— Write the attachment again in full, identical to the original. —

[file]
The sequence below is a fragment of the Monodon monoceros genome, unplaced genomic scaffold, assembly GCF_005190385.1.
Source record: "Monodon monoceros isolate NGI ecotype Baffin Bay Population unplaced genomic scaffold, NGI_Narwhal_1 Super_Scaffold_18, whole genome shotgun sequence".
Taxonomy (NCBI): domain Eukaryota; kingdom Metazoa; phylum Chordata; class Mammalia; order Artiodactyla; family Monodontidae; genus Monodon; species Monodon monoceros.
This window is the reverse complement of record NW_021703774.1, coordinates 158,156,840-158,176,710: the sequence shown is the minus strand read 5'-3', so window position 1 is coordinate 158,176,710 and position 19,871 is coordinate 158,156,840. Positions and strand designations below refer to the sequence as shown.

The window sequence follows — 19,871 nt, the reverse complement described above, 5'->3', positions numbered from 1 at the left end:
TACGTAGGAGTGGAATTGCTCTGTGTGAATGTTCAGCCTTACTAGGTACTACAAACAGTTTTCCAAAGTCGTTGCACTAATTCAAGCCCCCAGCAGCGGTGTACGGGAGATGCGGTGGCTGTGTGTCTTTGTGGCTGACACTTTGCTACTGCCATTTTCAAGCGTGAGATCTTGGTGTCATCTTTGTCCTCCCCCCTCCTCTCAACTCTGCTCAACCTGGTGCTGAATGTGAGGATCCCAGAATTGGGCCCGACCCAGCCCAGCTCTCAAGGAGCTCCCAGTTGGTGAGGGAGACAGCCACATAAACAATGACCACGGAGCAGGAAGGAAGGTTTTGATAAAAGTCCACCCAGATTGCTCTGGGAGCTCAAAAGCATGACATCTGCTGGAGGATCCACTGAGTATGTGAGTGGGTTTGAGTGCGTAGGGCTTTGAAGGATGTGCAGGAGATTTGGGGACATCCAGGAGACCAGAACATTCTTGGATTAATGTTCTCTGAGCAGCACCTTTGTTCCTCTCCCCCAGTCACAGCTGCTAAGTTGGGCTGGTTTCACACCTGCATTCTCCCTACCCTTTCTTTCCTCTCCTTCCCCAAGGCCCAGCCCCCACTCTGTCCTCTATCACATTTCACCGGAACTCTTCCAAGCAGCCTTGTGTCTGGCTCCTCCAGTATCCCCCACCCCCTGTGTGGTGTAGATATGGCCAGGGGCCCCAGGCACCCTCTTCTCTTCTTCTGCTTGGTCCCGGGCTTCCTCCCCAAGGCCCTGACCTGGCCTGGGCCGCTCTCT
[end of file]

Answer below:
The sequence below is a fragment of the Monodon monoceros genome, unplaced genomic scaffold, assembly GCF_005190385.1.
Source record: "Monodon monoceros isolate NGI ecotype Baffin Bay Population unplaced genomic scaffold, NGI_Narwhal_1 Super_Scaffold_18, whole genome shotgun sequence".
Taxonomy (NCBI): domain Eukaryota; kingdom Metazoa; phylum Chordata; class Mammalia; order Artiodactyla; family Monodontidae; genus Monodon; species Monodon monoceros.
This window is the reverse complement of record NW_021703774.1, coordinates 158,156,840-158,176,710: the sequence shown is the minus strand read 5'-3', so window position 1 is coordinate 158,176,710 and position 19,871 is coordinate 158,156,840. Positions and strand designations below refer to the sequence as shown.

The window sequence follows — 19,871 nt, the reverse complement described above, 5'->3', positions numbered from 1 at the left end:
TACGTAGGAGTGGAATTGCTCTGTGTGAATGTTCAGCCTTACTAGGTACTACAAACAGTTTTCCAAAGTCGTTGCACTAATTCAAGCCCCCAGCAGCGGTGTACGGGAGATGCGGTGGCTGTGTGTCTTTGTGGCTGACACTTTGCTACTGCCATTTTCAAGCGTGAGATCTTGGTGTCATCTTTGTCCTCCCCCCTCCTCTCAACTCTGCTCAACCTGGTGCTGAATGTGAGGATCCCAGAATTGGGCCCGACCCAGCCCAGCTCTCAAGGAGCTCCCAGTTGGTGAGGGAGACAGCCACATAAACAATGACCACGGAGCAGGAAGGAAGGTTTTGATAAAAGTCCACCCAGATTGCTCTGGGAGCTCAAAAGCATGACATCTGCTGGAGGATCCACTGAGTATGTGAGTGGGTTTGAGTGCGTAGGGCTTTGAAGGATGTGCAGGAGATTTGGGGACATCCAGGAGACCAGAACATTCTTGGATTAATGTTCTCTGAGCAGCACCTTTGTTCCTCTCCCCCAGTCACAGCTGCTAAGTTGGGCTGGTTTCACACCTGCATTCTCCCTACCCTTTCTTTCCTCTCCTTCCCCAAGGCCCAGCCCCCACTCTGTCCTCTATCACATTTCACCGGAACTCTTCCAAGCAGCCTTGTGTCTGGCTCCTCCAGTATCCCCCACCCCCTGTGTGGTGTAGATATGGCCAGGGGCCCCAGGCACCCTCTTCTCTTCTTCTGCTTGGTCCCGGGCTTCCTCCCCAAGGCCCTGACCTGGCCTGGGCCGCTCTCT